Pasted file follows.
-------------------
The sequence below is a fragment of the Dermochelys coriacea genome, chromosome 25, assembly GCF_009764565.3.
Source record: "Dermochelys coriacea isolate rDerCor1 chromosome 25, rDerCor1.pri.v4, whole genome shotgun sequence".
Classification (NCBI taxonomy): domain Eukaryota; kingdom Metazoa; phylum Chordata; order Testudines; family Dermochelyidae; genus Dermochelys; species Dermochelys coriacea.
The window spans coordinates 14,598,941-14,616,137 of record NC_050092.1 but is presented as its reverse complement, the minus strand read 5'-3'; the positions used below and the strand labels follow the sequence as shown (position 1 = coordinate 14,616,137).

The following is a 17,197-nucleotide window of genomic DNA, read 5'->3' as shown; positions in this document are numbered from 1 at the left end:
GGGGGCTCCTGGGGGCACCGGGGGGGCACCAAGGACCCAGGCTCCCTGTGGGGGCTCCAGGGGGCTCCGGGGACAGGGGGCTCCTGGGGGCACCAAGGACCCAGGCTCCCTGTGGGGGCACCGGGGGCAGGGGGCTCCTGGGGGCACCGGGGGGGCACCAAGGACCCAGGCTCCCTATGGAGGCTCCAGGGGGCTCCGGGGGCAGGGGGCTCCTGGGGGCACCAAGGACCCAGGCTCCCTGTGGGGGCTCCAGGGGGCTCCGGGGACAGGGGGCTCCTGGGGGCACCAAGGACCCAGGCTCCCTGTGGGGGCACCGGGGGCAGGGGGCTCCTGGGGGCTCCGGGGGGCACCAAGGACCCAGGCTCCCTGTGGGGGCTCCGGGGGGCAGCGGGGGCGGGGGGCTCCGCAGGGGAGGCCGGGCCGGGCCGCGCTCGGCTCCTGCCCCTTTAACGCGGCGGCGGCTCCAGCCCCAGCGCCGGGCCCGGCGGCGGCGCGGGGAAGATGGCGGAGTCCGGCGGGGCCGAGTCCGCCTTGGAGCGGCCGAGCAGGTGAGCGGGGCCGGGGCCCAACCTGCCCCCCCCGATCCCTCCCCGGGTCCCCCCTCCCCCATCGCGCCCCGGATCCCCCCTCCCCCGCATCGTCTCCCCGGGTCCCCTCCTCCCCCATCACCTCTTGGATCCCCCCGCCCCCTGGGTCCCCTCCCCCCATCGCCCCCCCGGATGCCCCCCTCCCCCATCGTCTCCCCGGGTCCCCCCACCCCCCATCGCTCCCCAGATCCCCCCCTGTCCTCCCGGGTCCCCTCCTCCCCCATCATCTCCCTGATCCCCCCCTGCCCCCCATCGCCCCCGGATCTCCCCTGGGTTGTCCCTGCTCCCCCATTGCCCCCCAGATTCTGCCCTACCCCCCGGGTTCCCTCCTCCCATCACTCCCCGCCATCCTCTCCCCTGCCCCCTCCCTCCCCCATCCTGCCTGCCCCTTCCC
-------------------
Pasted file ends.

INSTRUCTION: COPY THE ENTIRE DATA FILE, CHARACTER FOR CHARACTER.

The sequence below is a fragment of the Dermochelys coriacea genome, chromosome 25, assembly GCF_009764565.3.
Source record: "Dermochelys coriacea isolate rDerCor1 chromosome 25, rDerCor1.pri.v4, whole genome shotgun sequence".
Classification (NCBI taxonomy): domain Eukaryota; kingdom Metazoa; phylum Chordata; order Testudines; family Dermochelyidae; genus Dermochelys; species Dermochelys coriacea.
The window spans coordinates 14,598,941-14,616,137 of record NC_050092.1 but is presented as its reverse complement, the minus strand read 5'-3'; the positions used below and the strand labels follow the sequence as shown (position 1 = coordinate 14,616,137).

The following is a 17,197-nucleotide window of genomic DNA, read 5'->3' as shown; positions in this document are numbered from 1 at the left end:
GGGGGCTCCTGGGGGCACCGGGGGGGCACCAAGGACCCAGGCTCCCTGTGGGGGCTCCAGGGGGCTCCGGGGACAGGGGGCTCCTGGGGGCACCAAGGACCCAGGCTCCCTGTGGGGGCACCGGGGGCAGGGGGCTCCTGGGGGCACCGGGGGGGCACCAAGGACCCAGGCTCCCTATGGAGGCTCCAGGGGGCTCCGGGGGCAGGGGGCTCCTGGGGGCACCAAGGACCCAGGCTCCCTGTGGGGGCTCCAGGGGGCTCCGGGGACAGGGGGCTCCTGGGGGCACCAAGGACCCAGGCTCCCTGTGGGGGCACCGGGGGCAGGGGGCTCCTGGGGGCTCCGGGGGGCACCAAGGACCCAGGCTCCCTGTGGGGGCTCCGGGGGGCAGCGGGGGCGGGGGGCTCCGCAGGGGAGGCCGGGCCGGGCCGCGCTCGGCTCCTGCCCCTTTAACGCGGCGGCGGCTCCAGCCCCAGCGCCGGGCCCGGCGGCGGCGCGGGGAAGATGGCGGAGTCCGGCGGGGCCGAGTCCGCCTTGGAGCGGCCGAGCAGGTGAGCGGGGCCGGGGCCCAACCTGCCCCCCCCGATCCCTCCCCGGGTCCCCCCTCCCCCATCGCGCCCCGGATCCCCCCTCCCCCGCATCGTCTCCCCGGGTCCCCTCCTCCCCCATCACCTCTTGGATCCCCCCGCCCCCTGGGTCCCCTCCCCCCATCGCCCCCCCGGATGCCCCCCTCCCCCATCGTCTCCCCGGGTCCCCCCACCCCCCATCGCTCCCCAGATCCCCCCCTGTCCTCCCGGGTCCCCTCCTCCCCCATCATCTCCCTGATCCCCCCCTGCCCCCCATCGCCCCCGGATCTCCCCTGGGTTGTCCCTGCTCCCCCATTGCCCCCCAGATTCTGCCCTACCCCCCGGGTTCCCTCCTCCCATCACTCCCCGCCATCCTCTCCCCTGCCCCCTCCCTCCCCCATCCTGCCTGCCCCTTCCC